Is it? He looked down and leaned on his hands, compressing the mattress. It's terrible . . . Murtagh and Ajihad . . . Why didn't sentries in the tunnels warn us of the Urgals? They shouldn't have been able to trail Ajihad's group without being noticed. . . . Arya was right, it doesn't make sense.
We may never know the truth, said Saphira gently. She stood, wings brushing the ceiling. You need to eat, then we must discover what the Varden are planning. We can't waste time; a new leader could be chosen within hours.
Eragon agreed, thinking of how they had left everyone yesterday: Orik rushing off to give King Hrothgar the tidings, Jörmundur taking Ajihad's body to a place where it would rest until the funeral, and Arya, who stood alone and watched the goings-on.
Eragon rose and strapped on Zar'roc and his bow, then bent and lifted Snowfire's saddle. A line of pain sheared through his torso, driving him to the floor, where he writhed, scrabbling at his back. It felt like he was being sawed in half. Saphira growled as the ripping sensation reached her. She tried to soothe him with her own mind but was unable to alleviate his suffering. Her tail instinctually lifted, as if to fight.
It took minutes before the fit subsided and the last throb faded away, leaving Eragon gasping. Sweat drenched his face, making his hair stick and his eyes sting. He reached back and gingerly fingered the top of his scar. It was hot and inflamed and sensitive to touch. Saphira lowered her nose and touched him on the arm. Oh, little one. . . .
It was worse this time, he said, staggering upright. She let him lean against her as he wiped away the sweat with a rag, then he tentatively stepped for the door.
Are you strong enough to go?
We have to. We're obliged as dragon and Rider to make a public choice regarding the next head of the Varden, and perhaps even influence the selection. I won't ignore the strength of our position; we now wield great authority written the Varden. At least the Twins aren't here to grab the position for themselves. That's the only good in the situation.
Very well, but Durza should suffer a thousand years of torture for what he did to you.
He grunted. Just stay close to me.
Together they made their way through Tronjheim, toward the nearest kitchen. In the corridors and hallways, people stopped and bowed to them, murmuring, "Argetlam," or "Shadeslayer." Even dwarves made the motions, though not as often. Eragon was struck by the somber, haunted expressions of the humans and the dark clothing they wore to display their sadness. Many women dressed entirely in black, lace veils covering their faces.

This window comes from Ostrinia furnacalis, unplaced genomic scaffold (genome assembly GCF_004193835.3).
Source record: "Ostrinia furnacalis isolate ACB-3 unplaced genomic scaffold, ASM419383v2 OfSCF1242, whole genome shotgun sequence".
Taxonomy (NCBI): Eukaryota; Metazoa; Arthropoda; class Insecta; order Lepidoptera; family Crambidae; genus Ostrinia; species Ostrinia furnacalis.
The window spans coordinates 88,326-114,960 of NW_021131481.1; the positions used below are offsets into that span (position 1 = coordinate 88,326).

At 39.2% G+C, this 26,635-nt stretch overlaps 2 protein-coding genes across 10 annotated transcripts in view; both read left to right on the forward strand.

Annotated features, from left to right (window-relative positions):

In the kitchen, Eragon brought a stone platter of food to a low table. Saphira watched him carefully in case he should have another attack. Several people tried to approach him, but she lifted a lip and growled sending them scurrying away. Eragon pretended to ignore the disturbances and picked at the food. Finally, trying to divert his thoughts from Murtagh, he asked, Who do you think has the means to take control of the Varden, now that Ajihad and the Twins are gone?
She hesitated. It's possible you could, if Ajihad's last words were interpreted as a blessing to secure the leadership. Almost no one would oppose you. However, that does not seem a wise path to take. I see only trouble in that direction.
I agree. Besides, Arya wouldn't approve, and she could be a dangerous enemy. Elves can't lie in the ancient language, but they have no such inhibition in ours-she could deny that Ajihad ever uttered those words if it served her purposes. No, I don't want the position. . . . What about Jörmundur?
Ajihad called him his right-hand man. Unfortunately, we know little about him or the Varden's other leaders. Such a short time has passed since we came here. We will have to make our judgment on our feelings and impressions, without the benefit of history.
Eragon pushed his fish around a lump of mashed tubers. Don't forget Hrothgar and the dwarf clans; they won't be quiet in this. Except for Arya, the elves have no say in the succession-a decision will be made before word of this even reaches them. But the dwarves can't be-won't be-ignored. Hrothgar favors the Varden, but if enough clans oppose him, he might be maneuvered into backing someone unsuited for the command.
And who might that be?
A person easily manipulated. He closed his eyes and leaned back. It could be anyone in Farthen Dûr, anyone at all.